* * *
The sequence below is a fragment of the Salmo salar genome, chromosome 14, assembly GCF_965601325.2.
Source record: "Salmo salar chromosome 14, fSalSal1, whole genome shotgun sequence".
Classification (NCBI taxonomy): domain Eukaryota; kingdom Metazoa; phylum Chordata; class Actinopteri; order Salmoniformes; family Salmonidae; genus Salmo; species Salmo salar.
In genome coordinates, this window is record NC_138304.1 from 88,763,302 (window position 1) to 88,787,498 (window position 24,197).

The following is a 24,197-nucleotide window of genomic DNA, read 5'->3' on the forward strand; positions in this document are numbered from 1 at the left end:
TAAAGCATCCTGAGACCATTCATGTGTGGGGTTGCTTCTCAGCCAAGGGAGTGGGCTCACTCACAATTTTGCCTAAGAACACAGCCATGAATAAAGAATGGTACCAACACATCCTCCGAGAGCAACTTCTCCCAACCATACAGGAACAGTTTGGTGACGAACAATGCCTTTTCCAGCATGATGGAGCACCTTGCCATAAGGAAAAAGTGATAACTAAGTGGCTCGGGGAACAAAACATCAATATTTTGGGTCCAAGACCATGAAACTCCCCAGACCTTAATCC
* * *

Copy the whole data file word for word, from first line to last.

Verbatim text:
The sequence below is a fragment of the Salmo salar genome, chromosome 14, assembly GCF_965601325.2.
Source record: "Salmo salar chromosome 14, fSalSal1, whole genome shotgun sequence".
Classification (NCBI taxonomy): domain Eukaryota; kingdom Metazoa; phylum Chordata; class Actinopteri; order Salmoniformes; family Salmonidae; genus Salmo; species Salmo salar.
In genome coordinates, this window is record NC_138304.1 from 88,763,302 (window position 1) to 88,787,498 (window position 24,197).

The following is a 24,197-nucleotide window of genomic DNA, read 5'->3' on the forward strand; positions in this document are numbered from 1 at the left end:
TAAAGCATCCTGAGACCATTCATGTGTGGGGTTGCTTCTCAGCCAAGGGAGTGGGCTCACTCACAATTTTGCCTAAGAACACAGCCATGAATAAAGAATGGTACCAACACATCCTCCGAGAGCAACTTCTCCCAACCATACAGGAACAGTTTGGTGACGAACAATGCCTTTTCCAGCATGATGGAGCACCTTGCCATAAGGAAAAAGTGATAACTAAGTGGCTCGGGGAACAAAACATCAATATTTTGGGTCCAAGACCATGAAACTCCCCAGACCTTAATCC